By: Paula Ehrlich, President of A Privileged Lifestyle & Former WCC President
The goal in life is to die young, as late as possible – and be the best looking corpse in the cemetery!
Congratulations to all of us. Thanks to science and technology, we’re living longer. Life expectancy in the U.S. is at an all-time high – 79 years on average. But living longer is only half of the equation. Living longer with a good quality of life is the real objective – and that’s where the new science of Epigenetics and a leveraged income model come into play.
We now know that we don’t have to age like our parents or grandparents have. Scientists can now identify the sources of aging within our genes and the elements that influence how our genes express themselves as we age. The Fountain of Youth is no longer a futile quest; it is mainstream and it is readily available.
The mapping of the human genome in 2003 ushered in a new era of genetic wisdom. In December, 2012 The Discovery Channel aired a documentary called DNA: The Next Wave. They called DNA the “ultimate genetic crystal ball.” DNA sequencing is visionary technology that promises to end deadly diseases and give us the key to longer life. Private enterprise scientists are using DNA to map out a whole new genetic world, bringing what was once science fiction into reality.
One such corporation, Pharmanex, garnered the 2010 Most Innovative Company Award from the American Business Association for the science of ageLOC™. This patented, breakthrough technology identifies clusters of genes that are responsible for different aspects of aging and it “resets” those genes so they behave like they did when they were younger. ageLOC™ technology is being applied to a platform of skincare products and nutritional supplements. It puts tomorrow’s anti-aging products into the hands of consumers today. Looking good and feeling good goes beyond vanity in today’s competitive workplace. It is about how we are perceived; and youth is most often associated with new ideas, sharp thinking and energy.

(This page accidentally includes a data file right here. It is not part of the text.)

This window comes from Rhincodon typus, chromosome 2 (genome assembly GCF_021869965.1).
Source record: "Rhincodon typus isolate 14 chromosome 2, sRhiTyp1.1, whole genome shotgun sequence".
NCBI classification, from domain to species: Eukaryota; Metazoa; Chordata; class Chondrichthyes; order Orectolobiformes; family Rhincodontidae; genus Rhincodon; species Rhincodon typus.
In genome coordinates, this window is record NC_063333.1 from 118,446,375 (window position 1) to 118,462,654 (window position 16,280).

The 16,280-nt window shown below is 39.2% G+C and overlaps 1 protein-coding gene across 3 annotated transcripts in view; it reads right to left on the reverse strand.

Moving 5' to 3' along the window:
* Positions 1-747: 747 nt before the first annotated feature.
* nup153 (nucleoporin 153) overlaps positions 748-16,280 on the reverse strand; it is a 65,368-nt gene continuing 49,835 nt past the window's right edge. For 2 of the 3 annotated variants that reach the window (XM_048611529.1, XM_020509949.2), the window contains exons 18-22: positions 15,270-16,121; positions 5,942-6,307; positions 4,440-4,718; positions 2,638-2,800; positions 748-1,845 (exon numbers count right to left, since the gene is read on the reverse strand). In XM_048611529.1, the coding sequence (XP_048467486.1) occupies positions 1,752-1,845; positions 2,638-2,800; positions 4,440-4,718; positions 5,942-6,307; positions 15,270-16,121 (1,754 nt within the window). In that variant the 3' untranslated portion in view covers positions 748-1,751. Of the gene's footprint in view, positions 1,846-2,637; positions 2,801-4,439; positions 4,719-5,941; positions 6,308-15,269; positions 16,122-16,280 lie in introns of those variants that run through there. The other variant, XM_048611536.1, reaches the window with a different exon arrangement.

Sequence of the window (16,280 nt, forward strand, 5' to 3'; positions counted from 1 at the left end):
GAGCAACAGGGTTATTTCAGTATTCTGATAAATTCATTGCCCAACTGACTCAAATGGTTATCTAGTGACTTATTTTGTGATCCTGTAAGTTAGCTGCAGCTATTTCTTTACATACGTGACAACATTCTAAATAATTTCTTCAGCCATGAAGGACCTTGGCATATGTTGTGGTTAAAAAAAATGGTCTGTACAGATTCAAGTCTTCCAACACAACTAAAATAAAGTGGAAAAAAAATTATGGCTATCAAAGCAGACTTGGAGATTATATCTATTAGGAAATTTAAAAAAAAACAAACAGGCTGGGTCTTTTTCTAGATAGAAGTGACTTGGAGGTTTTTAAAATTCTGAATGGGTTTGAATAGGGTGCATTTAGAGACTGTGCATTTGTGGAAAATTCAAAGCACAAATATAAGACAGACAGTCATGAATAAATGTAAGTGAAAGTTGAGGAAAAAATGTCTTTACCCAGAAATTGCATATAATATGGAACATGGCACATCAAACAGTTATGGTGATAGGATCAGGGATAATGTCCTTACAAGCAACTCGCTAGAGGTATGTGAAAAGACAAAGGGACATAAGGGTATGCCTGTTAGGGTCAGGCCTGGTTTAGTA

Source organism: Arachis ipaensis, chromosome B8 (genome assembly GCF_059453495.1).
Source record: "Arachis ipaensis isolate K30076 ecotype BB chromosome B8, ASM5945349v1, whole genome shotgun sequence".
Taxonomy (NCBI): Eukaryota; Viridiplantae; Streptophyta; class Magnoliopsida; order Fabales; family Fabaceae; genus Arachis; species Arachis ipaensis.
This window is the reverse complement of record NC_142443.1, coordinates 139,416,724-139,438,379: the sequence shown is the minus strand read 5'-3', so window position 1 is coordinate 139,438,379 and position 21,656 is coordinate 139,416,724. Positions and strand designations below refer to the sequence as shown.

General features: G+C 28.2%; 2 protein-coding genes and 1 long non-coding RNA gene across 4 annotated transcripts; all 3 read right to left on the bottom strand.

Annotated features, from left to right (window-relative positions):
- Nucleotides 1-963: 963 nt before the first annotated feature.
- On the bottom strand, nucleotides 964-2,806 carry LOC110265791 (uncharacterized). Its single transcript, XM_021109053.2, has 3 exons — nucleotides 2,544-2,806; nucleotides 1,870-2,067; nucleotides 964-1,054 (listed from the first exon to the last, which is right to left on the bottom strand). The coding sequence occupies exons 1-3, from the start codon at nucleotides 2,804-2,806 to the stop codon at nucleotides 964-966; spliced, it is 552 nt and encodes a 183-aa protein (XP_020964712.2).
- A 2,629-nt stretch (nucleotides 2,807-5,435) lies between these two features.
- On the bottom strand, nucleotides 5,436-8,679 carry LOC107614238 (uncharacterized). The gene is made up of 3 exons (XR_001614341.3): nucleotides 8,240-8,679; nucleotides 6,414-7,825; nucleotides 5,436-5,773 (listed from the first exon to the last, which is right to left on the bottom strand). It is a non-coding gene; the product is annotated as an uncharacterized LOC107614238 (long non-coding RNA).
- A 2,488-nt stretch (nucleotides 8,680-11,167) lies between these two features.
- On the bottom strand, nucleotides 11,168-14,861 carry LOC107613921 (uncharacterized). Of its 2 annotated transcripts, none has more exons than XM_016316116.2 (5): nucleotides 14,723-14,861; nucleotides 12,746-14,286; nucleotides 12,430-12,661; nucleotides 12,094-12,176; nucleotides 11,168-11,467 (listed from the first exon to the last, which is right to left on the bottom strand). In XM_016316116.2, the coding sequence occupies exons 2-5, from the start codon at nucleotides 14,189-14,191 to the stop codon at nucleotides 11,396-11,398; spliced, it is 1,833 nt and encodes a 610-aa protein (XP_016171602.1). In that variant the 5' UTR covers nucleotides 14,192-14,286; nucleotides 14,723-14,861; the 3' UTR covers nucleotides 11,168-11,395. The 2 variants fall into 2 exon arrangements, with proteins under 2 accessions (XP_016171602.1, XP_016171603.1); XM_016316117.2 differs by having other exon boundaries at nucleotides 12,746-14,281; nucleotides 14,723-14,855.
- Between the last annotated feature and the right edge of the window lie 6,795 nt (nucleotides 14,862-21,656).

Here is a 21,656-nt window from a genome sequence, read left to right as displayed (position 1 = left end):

For the most part, in a conventional business structure you are “aged out” at 65 regardless of your desire or ability to continue working. If you haven’t “made it” by then you have little chance of recovery — and statistics from Social Security and Census studies confirm this. They show that at age 65, 54% of the population is broke; 36% is dead; 5% is still working; 4% is well to do; and 1% is wealthy. So while it’s acknowledged that “health is our greatest wealth,” living longer without the means or the time to enjoy life is both depressing and demoralizing.
Fortunately, new social media dynamics, coupled with a solid business principle voiced years ago by Billionaire J. Paul Getty, have fueled an income model that is based on the concept “I’d rather have 1% of the efforts of 100 people than 100% of my own efforts.” In recent years this social commerce model has gained new advocates like Warren Buffett, Jim Cramer, Robert Kiyosaki and Donald Trump – just to name a few. It rewards you for putting your social capital to work. In other words, doing what you’ve always done: sharing products, services or technologies that have made a difference in your life. Rather than your income being dependent solely upon on your own efforts, in this model it is dependent upon a lot of people doing a little — and it ultimately offers long-term, leveraged income so that you can have both the time and the money to enjoy your life.
If you would like to know more about about ageLOC™ science, products or distribution options, please email Paula Ehrlich at firstname.lastname@example.org or call 305-205-8749.
Paula Ehrilich is a Past Chair of the Women’s Chamber of Commerce and the President of A Privileged Lifestyle, a marketing and distribution company that brings new technology products to market in over 50 countries.